Georgia wanted to shut down Healthcare.gov. It did not want to replace Healthcare.gov with a State Based Marketplace like how California or Idaho, for example, implement their ACA individual market. Instead, Georgia had a waiver, called the Georgia Access Model, approved during the end of the Trump Administration that would place all of the outreach, assistance, plan display and enrollment activity in the hands of profit seeking entities including insurance agents and insurance companies. Georgia contended that the profit motive would be sufficient to drive enrollment up in plans that are at least as good in terms of benefits and premiums at no greater cost to the federal government. The Trump Administration bought this argument. The Biden Administration thought it was suspect, so after the passage of the American Rescue Plan, the Center for Medicare and Medicaid Services (CMS) asked for more information and had an extended public comment period. I wrote and submitted a very long comment. I also referenced a working paper that my colleagues and I had written that was relevant to the request for comments.
CMS sent a notice to Georgia suspending the waiver while requesting more data in April 2022. Georgia responded at the end of July without any new analysis. Last week, CMS suspended the implementation of the Georgia Access Model for 2023.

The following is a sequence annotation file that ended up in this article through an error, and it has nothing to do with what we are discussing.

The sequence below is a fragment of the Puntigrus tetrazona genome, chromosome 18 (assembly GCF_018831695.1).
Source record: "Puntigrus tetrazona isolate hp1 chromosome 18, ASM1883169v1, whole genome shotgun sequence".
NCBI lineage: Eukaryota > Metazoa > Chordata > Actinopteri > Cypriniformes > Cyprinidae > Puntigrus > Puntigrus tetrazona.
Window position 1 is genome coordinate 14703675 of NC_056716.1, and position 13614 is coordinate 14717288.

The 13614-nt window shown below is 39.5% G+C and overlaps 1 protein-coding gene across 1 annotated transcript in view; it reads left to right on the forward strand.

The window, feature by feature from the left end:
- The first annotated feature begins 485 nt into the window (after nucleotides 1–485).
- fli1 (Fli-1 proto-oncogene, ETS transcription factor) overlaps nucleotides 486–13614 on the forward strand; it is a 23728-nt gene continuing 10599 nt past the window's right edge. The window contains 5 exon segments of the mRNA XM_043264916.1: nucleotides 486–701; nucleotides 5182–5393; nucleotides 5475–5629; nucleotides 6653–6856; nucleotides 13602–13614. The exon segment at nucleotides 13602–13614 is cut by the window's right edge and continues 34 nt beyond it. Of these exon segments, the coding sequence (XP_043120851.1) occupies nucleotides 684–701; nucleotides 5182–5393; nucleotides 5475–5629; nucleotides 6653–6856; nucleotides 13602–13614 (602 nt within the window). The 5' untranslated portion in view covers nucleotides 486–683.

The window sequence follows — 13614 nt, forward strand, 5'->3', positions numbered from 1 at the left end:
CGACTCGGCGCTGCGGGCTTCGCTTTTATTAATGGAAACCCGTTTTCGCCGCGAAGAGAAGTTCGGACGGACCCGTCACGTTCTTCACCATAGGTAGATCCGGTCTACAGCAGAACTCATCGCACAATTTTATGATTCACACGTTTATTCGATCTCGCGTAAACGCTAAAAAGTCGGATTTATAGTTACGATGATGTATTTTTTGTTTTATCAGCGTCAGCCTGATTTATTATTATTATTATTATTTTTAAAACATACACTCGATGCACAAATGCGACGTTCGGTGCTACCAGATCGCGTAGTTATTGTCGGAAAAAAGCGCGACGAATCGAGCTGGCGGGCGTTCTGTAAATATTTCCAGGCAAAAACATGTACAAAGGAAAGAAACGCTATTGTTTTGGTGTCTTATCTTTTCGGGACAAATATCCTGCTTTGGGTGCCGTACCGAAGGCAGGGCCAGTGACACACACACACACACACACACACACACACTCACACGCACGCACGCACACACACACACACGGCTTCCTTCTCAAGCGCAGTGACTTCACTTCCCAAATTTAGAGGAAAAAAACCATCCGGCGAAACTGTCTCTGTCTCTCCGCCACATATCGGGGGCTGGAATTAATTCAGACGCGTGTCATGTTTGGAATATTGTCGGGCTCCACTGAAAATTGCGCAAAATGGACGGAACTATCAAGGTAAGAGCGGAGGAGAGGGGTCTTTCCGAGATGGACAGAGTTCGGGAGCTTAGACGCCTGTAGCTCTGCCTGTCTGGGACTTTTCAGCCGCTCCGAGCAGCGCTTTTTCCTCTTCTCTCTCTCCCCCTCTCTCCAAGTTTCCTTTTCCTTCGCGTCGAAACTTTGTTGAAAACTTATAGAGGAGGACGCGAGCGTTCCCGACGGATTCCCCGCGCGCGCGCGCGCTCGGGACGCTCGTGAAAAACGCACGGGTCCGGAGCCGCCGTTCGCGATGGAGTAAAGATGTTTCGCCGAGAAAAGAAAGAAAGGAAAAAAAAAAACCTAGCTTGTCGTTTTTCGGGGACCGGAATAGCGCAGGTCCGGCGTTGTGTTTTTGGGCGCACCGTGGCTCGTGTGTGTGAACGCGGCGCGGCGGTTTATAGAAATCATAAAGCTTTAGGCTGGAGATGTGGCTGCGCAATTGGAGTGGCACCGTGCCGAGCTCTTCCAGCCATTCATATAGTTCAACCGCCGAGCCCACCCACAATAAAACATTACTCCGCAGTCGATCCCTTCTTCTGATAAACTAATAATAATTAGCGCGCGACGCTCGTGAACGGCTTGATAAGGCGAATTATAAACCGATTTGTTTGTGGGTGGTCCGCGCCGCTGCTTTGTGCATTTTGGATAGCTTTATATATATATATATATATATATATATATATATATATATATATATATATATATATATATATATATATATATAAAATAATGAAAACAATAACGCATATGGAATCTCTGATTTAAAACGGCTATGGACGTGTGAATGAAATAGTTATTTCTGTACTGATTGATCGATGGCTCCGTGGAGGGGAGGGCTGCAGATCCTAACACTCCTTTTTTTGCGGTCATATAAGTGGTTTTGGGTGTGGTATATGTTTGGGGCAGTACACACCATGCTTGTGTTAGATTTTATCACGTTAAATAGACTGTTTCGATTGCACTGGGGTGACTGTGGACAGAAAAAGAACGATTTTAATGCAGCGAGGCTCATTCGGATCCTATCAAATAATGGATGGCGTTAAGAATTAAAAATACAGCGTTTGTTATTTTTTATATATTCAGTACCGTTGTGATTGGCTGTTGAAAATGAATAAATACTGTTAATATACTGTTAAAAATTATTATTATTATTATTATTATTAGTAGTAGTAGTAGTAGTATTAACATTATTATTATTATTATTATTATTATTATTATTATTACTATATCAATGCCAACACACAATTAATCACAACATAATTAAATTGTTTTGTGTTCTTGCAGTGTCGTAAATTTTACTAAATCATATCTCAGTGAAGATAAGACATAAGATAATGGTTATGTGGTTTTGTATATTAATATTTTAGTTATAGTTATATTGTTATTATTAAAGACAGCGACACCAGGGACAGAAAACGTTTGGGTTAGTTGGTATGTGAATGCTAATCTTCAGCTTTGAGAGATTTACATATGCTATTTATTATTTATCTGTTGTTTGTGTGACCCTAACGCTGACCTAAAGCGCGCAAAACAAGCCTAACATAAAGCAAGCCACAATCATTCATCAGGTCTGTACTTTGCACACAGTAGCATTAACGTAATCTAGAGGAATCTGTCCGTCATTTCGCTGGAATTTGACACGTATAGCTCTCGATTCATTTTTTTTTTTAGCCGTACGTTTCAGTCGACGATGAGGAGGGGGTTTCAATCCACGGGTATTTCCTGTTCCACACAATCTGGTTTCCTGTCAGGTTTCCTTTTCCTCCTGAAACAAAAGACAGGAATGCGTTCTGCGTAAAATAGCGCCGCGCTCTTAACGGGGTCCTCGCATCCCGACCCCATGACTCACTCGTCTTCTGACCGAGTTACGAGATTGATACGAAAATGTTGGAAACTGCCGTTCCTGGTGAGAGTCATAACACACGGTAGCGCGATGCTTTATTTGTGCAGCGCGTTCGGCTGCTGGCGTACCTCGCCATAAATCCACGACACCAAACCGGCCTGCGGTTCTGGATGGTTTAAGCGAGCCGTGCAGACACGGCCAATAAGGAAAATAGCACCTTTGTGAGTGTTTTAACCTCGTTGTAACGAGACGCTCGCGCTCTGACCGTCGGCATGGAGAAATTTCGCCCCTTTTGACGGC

the Departments are upholding their determinations that: (1) the State materially failed to comply with the STCs by repeatedly refusing to provide the Departments with the information requested as part of the Departments’ monitoring and oversight authority;8 and (2) the State has not demonstrated that the Georgia waiver, with the Georgia Access Model in place and absent corrective action, meets the statutory coverage guardrail in light of changes in federal law, policy, and other circumstances that materially affect the without-waiver baseline scenario. In addition to these findings, the Departments have also determined, based on readiness reviews conducted to date, that Georgia has not satisfied certain operational readiness requirements for a novel state program such as the Georgia Access Model. Nor has the State provided an adequate outreach and communications plan. These operational and planning deficiencies are an additional basis for suspending implementation of the Georgia Access Model under the applicable STCs. For all of these reasons, suspension of the implementation of the Georgia Access Model will go into effect August 9, 2022.